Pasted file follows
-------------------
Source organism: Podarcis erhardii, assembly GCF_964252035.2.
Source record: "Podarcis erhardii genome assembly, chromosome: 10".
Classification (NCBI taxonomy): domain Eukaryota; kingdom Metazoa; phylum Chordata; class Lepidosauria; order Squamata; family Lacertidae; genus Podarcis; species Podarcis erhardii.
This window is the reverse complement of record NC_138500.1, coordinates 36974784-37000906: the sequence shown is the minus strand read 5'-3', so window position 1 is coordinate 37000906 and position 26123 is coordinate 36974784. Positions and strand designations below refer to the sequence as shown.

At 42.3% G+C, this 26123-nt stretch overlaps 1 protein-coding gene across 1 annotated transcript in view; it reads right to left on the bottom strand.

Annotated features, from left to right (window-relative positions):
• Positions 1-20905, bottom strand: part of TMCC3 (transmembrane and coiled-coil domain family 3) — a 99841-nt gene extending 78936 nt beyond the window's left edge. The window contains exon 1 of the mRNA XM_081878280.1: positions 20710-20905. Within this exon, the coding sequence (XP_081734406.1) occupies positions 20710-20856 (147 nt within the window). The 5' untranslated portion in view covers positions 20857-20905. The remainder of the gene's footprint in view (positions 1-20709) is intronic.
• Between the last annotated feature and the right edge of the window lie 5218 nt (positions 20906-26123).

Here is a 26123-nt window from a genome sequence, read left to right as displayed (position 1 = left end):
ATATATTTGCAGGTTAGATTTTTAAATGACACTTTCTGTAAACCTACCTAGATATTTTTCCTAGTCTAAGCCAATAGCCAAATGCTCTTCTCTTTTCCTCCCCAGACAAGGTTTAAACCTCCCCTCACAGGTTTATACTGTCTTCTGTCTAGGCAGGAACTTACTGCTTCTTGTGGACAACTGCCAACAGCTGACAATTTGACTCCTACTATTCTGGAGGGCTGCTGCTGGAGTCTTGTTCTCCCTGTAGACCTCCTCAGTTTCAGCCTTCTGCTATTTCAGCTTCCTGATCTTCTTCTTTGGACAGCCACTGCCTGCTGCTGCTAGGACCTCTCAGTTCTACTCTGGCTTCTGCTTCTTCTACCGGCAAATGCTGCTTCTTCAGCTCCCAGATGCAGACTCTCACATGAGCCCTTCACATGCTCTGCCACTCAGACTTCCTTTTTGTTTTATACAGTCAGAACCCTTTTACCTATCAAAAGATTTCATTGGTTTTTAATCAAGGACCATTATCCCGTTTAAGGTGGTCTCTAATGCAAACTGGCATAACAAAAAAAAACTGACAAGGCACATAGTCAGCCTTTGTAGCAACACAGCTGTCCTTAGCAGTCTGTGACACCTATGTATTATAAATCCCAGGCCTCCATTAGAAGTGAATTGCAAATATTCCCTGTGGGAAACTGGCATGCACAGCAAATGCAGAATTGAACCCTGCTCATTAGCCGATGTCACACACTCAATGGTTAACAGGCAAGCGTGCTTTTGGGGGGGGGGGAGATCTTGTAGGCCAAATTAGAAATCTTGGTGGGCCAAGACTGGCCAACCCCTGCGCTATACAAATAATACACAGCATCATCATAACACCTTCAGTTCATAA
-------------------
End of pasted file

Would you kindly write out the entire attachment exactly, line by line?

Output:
Source organism: Podarcis erhardii, assembly GCF_964252035.2.
Source record: "Podarcis erhardii genome assembly, chromosome: 10".
Classification (NCBI taxonomy): domain Eukaryota; kingdom Metazoa; phylum Chordata; class Lepidosauria; order Squamata; family Lacertidae; genus Podarcis; species Podarcis erhardii.
This window is the reverse complement of record NC_138500.1, coordinates 36974784-37000906: the sequence shown is the minus strand read 5'-3', so window position 1 is coordinate 37000906 and position 26123 is coordinate 36974784. Positions and strand designations below refer to the sequence as shown.

At 42.3% G+C, this 26123-nt stretch overlaps 1 protein-coding gene across 1 annotated transcript in view; it reads right to left on the bottom strand.

Annotated features, from left to right (window-relative positions):
• Positions 1-20905, bottom strand: part of TMCC3 (transmembrane and coiled-coil domain family 3) — a 99841-nt gene extending 78936 nt beyond the window's left edge. The window contains exon 1 of the mRNA XM_081878280.1: positions 20710-20905. Within this exon, the coding sequence (XP_081734406.1) occupies positions 20710-20856 (147 nt within the window). The 5' untranslated portion in view covers positions 20857-20905. The remainder of the gene's footprint in view (positions 1-20709) is intronic.
• Between the last annotated feature and the right edge of the window lie 5218 nt (positions 20906-26123).

Here is a 26123-nt window from a genome sequence, read left to right as displayed (position 1 = left end):
ATATATTTGCAGGTTAGATTTTTAAATGACACTTTCTGTAAACCTACCTAGATATTTTTCCTAGTCTAAGCCAATAGCCAAATGCTCTTCTCTTTTCCTCCCCAGACAAGGTTTAAACCTCCCCTCACAGGTTTATACTGTCTTCTGTCTAGGCAGGAACTTACTGCTTCTTGTGGACAACTGCCAACAGCTGACAATTTGACTCCTACTATTCTGGAGGGCTGCTGCTGGAGTCTTGTTCTCCCTGTAGACCTCCTCAGTTTCAGCCTTCTGCTATTTCAGCTTCCTGATCTTCTTCTTTGGACAGCCACTGCCTGCTGCTGCTAGGACCTCTCAGTTCTACTCTGGCTTCTGCTTCTTCTACCGGCAAATGCTGCTTCTTCAGCTCCCAGATGCAGACTCTCACATGAGCCCTTCACATGCTCTGCCACTCAGACTTCCTTTTTGTTTTATACAGTCAGAACCCTTTTACCTATCAAAAGATTTCATTGGTTTTTAATCAAGGACCATTATCCCGTTTAAGGTGGTCTCTAATGCAAACTGGCATAACAAAAAAAAACTGACAAGGCACATAGTCAGCCTTTGTAGCAACACAGCTGTCCTTAGCAGTCTGTGACACCTATGTATTATAAATCCCAGGCCTCCATTAGAAGTGAATTGCAAATATTCCCTGTGGGAAACTGGCATGCACAGCAAATGCAGAATTGAACCCTGCTCATTAGCCGATGTCACACACTCAATGGTTAACAGGCAAGCGTGCTTTTGGGGGGGGGGGAGATCTTGTAGGCCAAATTAGAAATCTTGGTGGGCCAAGACTGGCCAACCCCTGCGCTATACAAATAATACACAGCATCATCATAACACCTTCAGTTCATAA